What are the different layers of a capital stack?

If you have been investing for some time now, you would know that every real estate transaction has particular requirements. These vary from one deal to the next, depending on the type of investment in question.  Capital stack refers to the debt and equity contributing to its operation and growth in the corporate world. If you’re investing as a passive investor in a multifamily passive real estate deal, its structure will depend on the deal’s risk profile, objectives, and specific requirements that it might have.

Understanding the capital structure is essential because it lets you know the finances required to purchase a property or complete a transaction successfully, including internal and external funding.

The capital structure involved in a real estate deal is represented by a diagram systematically explaining the various factors. Those with the lowest risk sit at the bottom of the chart, and it also groups debt and equity separately.

But what are some more interesting things about this chart, and how is it applicable to a multifamily property deal? Read on to get the answers below.

Parts of a capital stack

As mentioned above, a capital stack refers to the equity, debt, and other factors involved in a real estate commercial transaction. It consists of two categories, debt, and equity, with the risk vs. return mentioned in ascending to descending order.


These are of two types: senior and mezzanine.


Senior debt refers to a particular amount of money a property owner must pay if they go bankrupt or out of business. It occupies the lowest position in the capital chart because it carries the lowest risk.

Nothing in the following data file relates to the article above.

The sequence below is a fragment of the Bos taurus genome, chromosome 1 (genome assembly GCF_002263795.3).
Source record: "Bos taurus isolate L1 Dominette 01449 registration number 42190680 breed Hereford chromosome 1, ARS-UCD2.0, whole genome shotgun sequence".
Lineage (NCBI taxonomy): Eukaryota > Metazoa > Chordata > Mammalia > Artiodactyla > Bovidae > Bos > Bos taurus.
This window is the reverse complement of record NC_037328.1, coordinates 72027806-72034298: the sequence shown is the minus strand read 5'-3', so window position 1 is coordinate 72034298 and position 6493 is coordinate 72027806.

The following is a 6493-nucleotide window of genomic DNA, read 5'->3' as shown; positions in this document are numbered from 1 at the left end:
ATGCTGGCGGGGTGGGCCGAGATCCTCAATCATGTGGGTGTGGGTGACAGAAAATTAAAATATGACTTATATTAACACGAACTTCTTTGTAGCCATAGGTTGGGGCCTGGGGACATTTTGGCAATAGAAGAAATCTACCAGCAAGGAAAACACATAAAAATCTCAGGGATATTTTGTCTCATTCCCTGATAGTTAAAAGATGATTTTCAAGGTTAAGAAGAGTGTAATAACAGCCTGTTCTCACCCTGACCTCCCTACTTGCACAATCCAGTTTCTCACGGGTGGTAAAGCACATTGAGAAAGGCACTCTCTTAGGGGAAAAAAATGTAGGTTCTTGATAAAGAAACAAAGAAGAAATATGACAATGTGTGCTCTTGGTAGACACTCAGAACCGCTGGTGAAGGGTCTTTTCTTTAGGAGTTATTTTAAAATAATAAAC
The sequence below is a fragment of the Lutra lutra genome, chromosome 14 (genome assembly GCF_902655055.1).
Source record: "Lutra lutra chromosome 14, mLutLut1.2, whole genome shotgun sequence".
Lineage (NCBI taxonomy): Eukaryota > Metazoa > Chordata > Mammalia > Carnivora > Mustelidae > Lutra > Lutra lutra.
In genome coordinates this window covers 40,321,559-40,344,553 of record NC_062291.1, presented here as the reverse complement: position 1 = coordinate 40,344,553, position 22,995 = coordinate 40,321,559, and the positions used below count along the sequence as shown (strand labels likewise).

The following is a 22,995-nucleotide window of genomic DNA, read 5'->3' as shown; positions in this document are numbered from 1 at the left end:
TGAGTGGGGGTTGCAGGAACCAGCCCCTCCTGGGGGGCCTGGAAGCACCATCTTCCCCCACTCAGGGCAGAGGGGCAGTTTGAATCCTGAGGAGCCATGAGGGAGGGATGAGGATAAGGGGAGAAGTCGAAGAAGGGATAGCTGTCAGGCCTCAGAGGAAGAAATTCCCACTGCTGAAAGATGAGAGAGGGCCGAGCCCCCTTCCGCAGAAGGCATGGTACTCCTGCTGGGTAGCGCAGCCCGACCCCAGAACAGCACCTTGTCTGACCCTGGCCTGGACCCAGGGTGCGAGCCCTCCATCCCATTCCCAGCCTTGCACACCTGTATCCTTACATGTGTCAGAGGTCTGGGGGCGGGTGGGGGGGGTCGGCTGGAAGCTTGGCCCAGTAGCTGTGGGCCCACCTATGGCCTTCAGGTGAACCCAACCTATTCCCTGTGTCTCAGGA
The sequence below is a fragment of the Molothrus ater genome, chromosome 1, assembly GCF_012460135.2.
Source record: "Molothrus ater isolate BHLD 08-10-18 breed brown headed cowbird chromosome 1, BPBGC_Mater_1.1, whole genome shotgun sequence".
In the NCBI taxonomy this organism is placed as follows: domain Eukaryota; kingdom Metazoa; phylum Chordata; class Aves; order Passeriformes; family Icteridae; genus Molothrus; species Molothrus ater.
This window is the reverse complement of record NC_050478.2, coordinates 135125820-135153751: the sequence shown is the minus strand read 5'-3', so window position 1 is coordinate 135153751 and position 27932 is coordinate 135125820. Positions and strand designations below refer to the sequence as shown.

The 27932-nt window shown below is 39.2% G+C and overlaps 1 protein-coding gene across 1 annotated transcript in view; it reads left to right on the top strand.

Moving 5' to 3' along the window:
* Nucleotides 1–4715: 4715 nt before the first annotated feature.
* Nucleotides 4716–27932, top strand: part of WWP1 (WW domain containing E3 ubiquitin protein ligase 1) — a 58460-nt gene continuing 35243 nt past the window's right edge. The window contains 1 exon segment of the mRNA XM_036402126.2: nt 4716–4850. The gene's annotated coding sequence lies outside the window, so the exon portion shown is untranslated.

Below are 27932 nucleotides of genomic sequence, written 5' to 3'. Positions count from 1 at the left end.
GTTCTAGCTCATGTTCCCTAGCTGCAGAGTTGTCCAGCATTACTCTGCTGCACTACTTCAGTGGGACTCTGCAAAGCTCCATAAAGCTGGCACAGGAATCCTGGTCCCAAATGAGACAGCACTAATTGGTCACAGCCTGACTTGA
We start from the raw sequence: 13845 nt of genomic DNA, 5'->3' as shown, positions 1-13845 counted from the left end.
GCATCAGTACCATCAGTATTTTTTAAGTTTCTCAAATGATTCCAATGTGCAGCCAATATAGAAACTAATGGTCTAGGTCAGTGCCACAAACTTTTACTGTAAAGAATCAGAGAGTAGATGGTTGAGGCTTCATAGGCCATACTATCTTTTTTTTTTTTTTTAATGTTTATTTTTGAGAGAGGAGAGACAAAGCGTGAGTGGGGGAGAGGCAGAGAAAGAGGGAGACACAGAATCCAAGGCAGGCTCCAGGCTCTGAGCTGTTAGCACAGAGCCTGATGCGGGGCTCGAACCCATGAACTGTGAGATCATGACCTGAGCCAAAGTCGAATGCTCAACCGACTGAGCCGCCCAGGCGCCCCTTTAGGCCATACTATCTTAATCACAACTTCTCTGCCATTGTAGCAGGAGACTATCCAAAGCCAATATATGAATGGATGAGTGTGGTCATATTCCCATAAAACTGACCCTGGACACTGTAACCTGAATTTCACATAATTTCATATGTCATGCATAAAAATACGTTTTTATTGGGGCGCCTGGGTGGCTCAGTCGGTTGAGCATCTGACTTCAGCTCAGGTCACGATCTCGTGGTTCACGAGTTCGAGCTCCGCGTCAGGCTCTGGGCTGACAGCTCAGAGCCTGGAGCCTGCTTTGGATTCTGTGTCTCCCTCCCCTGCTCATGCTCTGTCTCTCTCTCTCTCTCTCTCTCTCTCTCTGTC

It is referred to as senior because it occupies a better position than the rest of the capital. Senior debt holders or investors usually receive the lowest returns on investment but enjoy the lowest risk because it is the first mortgage.

Senior lenders receive monthly payments, which may or may not include the interest, depending on the terms and conditions of the deal. When the mortgage fails to make its monthly payment, the senior debt is the first to be recovered through a lien on the property.


It is a subordinated debt (which comes into effect after the existing debts are paid off). Mezzanine debt is called subordinate because it occupies a lower position than senior debt. 

Investors in this debt usually receive a higher return rate than seniors. However, the risk potential is high. The lenders get their interest payments every month.

Since the mezzanine is subordinate to the senior, the former requires the latter’s approval to be a part of a commercial real estate deal. The two parties enter an intercreditor agreement, laying down the receiving terms for each if there’s a default on a property. 

Common and preferred equity

Passive investors in a multifamily commercial transaction can invest as common or preferred equity. Equity investors occupy the highest position in the capital diagram because they carry a high level of risk. 

However, both equity and preferred shareholders receive high returns because they lack the security enjoyed by senior and mezzanine debt. Equity shareholders have a lot of benefits, including a lack of a ceiling on their returns and receiving a part of all equity generated through forced appreciation and amortization. 

You should know the various aspects of a capital stack and the positions occupied by the parties involved in a property deal. It categorizes debt and equity separately while clearly showing you its risk vs. return potential.